The modern classification of childhood glaucoma began with the term buphthalmos, or ox-eyed, which was used to describe the secondary effect of elevated intraocular pressure (IOP) on the elastic infantile eye.1 Buphthalmos was subdivided into simple buphthalmos due to a primary mechanism, now known as primary congenital glaucoma, and buphthalmos associated with other developmental anomalies. The classification evolved into the more complex anatomic classification of Hoskins, which divided the developmental abnormalities into trabecular meshwork, iris, and/or cornea.2 The Shaffer-Weiss classification introduced the categories of isolated congenital (infantile) glaucoma, glaucomas associated with congenital anomalies, and acquired glaucoma.3 Walton proposed further additions and modifications to the Shaffer-Weiss classification system with an exhaustive listing of all disorders known to be associated with childhood glaucoma.4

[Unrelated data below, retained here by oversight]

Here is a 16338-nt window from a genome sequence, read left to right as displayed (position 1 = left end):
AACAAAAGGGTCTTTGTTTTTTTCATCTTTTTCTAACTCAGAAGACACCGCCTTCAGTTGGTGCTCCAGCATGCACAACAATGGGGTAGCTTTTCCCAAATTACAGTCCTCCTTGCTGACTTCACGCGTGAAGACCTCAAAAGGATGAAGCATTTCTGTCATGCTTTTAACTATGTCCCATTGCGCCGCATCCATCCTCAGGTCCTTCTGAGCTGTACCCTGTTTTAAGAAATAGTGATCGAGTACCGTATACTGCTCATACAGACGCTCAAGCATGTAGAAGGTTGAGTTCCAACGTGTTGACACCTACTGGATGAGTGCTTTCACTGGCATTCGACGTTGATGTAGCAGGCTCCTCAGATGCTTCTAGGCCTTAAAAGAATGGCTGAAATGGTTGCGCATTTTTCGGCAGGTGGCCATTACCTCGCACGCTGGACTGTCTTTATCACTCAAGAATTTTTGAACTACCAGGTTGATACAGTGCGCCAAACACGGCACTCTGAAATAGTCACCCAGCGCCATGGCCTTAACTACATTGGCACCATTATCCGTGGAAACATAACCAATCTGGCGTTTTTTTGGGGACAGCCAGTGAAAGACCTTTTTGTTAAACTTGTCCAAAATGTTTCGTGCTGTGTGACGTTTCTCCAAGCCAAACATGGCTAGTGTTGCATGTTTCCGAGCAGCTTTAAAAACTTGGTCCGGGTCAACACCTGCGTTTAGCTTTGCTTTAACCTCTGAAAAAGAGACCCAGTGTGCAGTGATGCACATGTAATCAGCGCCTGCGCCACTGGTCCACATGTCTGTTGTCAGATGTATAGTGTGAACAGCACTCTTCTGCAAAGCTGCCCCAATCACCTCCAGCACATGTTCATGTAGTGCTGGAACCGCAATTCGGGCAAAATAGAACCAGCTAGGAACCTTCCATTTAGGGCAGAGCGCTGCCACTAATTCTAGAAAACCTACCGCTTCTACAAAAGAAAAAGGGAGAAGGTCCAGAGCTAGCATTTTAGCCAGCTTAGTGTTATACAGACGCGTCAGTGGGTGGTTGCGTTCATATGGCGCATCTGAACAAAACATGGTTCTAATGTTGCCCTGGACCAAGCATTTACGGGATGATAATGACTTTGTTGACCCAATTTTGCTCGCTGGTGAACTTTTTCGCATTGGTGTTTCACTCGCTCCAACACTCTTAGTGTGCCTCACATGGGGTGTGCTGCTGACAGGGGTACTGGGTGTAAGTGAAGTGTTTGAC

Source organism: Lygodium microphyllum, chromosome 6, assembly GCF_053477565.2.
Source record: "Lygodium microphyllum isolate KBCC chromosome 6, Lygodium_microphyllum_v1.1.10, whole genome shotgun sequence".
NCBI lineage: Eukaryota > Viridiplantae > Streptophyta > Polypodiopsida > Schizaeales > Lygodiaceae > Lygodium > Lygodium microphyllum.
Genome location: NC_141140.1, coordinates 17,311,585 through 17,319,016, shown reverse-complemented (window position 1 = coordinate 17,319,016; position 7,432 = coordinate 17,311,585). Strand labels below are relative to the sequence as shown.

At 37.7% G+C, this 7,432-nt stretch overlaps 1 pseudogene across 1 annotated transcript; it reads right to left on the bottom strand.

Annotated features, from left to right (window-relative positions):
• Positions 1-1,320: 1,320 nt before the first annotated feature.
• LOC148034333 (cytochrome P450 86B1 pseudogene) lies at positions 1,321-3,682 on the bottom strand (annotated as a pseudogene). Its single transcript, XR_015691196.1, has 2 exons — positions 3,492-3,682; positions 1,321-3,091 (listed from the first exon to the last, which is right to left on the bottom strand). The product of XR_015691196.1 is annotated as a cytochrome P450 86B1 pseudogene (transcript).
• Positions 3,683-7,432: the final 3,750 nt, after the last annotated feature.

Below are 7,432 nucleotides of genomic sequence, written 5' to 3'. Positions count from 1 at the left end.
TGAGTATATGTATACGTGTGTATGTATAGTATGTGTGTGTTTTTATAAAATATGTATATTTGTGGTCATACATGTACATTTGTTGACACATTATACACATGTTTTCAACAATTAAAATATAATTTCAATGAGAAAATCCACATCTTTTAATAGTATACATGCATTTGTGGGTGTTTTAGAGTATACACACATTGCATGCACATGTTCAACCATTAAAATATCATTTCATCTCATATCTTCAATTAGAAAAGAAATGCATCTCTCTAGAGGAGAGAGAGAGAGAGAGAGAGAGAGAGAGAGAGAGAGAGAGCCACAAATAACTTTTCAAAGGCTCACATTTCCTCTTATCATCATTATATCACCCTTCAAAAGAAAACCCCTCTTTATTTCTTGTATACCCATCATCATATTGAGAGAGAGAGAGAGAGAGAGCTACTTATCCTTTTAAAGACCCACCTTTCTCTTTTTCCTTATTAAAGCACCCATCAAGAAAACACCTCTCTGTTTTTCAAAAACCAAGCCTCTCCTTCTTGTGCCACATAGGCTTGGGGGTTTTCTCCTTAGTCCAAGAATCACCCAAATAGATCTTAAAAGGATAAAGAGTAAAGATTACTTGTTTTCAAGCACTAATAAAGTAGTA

Efforts to classify childhood glaucoma have been dogged by overlapping and variably defined nomenclature, which frequently denotes an age of onset rather than the underlying mechanism for the glaucoma. The term congenital glaucoma has been used to denote primary congenital glaucoma that occurs at or shortly after birth or glaucoma of any etiology that occurs in the same time frame. Primary congenital glaucoma has been used to refer only to cases that present at or shortly after birth, with primary infantile glaucoma used for the genetically identical condition that presents 1–2 months later. The term juvenile glaucoma has been similarly confused with the more specific term juvenile open-angle glaucoma. The onset of glaucoma following congenital cataract surgery has been termed aphakic glaucoma, yet many of these children have had a primary or secondary intraocular lens placed. Developmental glaucoma has been used as a giant waste-basket term for nearly all the childhood glaucomas that are not acquired after birth. Studies of childhood glaucoma have been hampered by inconsistent classification efforts and the rarity of many of the associated disorders.